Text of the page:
A question on the use of Press-ups.

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A question on the use of Press-ups.

Postby ChrisBear » 29 Sep 2015 14:00

I've just been reading the post about simple rules and both knirirr and Keith have mentioned using press-ups as a punishment for a double kill, or other similar infraction. It's my experience that is very common across multiple sports at a vast array of skill levels.

My question is; If you use it in your club, why? Not why do you feel the need to have a punishment exercise but why specifically do you use press-ups?

If we ignore the argument about punishment is an effective way to influence positive behaviour* and just look at the chosen punishment exercise itself is it the best use of that students time? Are they so good at everything else that the only thing they need to work on is the strength of their chest muscles? Especially since 5-10 press-ups is unlikely to have any significant influence on their strength and if they were punished enough to have a noticeable strength gain then either the coaching or the punishment is failing to have the desired result. Obviously whatever you use needs to be quick and simple but is there something you could use instead of press-ups that can also be used to improve your students?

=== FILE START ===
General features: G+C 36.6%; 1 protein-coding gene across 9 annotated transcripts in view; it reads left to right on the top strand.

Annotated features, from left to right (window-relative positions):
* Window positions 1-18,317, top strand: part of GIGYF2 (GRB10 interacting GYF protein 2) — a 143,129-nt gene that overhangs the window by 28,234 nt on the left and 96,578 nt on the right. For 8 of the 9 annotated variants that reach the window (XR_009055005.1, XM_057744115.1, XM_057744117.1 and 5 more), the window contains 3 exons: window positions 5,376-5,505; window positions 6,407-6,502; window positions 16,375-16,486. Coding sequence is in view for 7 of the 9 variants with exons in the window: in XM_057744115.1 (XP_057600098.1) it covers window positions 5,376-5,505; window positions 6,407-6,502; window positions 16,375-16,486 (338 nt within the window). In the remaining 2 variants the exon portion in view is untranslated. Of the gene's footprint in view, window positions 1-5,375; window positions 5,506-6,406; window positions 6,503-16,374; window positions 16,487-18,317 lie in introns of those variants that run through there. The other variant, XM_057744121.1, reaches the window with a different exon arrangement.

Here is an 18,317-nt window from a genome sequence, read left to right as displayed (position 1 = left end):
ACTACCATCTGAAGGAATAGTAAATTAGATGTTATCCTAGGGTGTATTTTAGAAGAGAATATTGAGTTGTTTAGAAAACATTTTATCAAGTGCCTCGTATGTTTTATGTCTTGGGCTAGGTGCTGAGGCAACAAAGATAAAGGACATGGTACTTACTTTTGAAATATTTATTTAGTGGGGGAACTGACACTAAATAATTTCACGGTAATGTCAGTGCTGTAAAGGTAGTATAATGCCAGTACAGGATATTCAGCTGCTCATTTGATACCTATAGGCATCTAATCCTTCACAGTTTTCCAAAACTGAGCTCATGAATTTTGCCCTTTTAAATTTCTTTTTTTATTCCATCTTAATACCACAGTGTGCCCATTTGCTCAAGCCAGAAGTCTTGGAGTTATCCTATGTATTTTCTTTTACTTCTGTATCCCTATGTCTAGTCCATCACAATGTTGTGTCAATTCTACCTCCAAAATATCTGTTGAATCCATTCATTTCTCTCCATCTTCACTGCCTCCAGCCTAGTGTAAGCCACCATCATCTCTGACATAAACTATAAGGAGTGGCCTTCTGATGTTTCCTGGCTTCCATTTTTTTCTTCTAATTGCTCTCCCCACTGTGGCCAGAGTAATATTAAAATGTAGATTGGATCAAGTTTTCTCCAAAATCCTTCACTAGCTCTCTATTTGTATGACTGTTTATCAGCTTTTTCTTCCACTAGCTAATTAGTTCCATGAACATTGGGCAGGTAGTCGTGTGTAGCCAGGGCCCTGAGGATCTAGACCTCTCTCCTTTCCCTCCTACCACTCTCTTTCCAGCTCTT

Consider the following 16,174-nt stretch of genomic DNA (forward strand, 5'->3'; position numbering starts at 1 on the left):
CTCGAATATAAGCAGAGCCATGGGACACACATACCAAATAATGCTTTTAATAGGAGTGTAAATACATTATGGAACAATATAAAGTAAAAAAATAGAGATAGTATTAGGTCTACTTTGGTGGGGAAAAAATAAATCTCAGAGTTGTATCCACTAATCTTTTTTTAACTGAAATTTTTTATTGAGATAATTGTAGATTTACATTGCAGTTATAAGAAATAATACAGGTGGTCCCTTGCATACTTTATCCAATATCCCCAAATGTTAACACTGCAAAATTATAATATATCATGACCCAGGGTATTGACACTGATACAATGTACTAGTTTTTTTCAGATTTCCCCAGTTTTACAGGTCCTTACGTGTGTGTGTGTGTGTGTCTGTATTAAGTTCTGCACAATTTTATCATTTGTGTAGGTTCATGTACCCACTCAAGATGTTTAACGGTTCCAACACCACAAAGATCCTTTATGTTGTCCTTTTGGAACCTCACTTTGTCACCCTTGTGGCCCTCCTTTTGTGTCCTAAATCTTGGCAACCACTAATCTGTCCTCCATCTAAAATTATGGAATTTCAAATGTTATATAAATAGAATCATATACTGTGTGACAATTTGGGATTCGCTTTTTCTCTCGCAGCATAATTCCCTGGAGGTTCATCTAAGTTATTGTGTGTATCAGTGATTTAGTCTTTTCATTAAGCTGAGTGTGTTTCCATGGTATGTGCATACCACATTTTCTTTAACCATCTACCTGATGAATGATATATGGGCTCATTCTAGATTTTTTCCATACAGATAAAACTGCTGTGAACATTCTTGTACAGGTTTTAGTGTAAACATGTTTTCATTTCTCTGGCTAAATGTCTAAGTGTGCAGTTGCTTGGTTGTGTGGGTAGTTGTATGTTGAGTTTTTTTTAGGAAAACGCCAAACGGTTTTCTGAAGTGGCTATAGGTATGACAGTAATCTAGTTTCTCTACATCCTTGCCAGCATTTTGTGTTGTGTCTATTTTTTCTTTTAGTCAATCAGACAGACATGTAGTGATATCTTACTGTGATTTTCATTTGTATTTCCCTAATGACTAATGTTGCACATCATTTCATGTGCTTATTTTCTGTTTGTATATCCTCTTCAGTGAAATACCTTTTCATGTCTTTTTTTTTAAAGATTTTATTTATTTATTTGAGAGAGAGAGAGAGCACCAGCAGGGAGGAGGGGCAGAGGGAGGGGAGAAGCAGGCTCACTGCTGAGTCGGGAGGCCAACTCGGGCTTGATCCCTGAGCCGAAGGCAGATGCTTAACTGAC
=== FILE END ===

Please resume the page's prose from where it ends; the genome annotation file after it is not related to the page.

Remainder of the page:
Maybe you have an intense footwork drill that you do as part of your warm up that the student can do? Maybe you could get a massively over weighted sword that needs to be help in a perfect guard for some time/whilst the next fight is happening. Maybe the two fighters who just doubled out need to quickly rep stepping in, striking and stepping out with their blade protecting them. I don't know if anything I've suggested would be viable but I think it's worth considering.

Or maybe I'm overthinking it and press-ups are the best thing to do

*Ok maybe not entirely ignore, I will just say that making the whole class/group do the punishment will have a far more positive impact than just making those that made the mistake. As long as you implement it correctly.
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Re: A question on the use of Press-ups.

Postby Glyn » 29 Sep 2015 17:15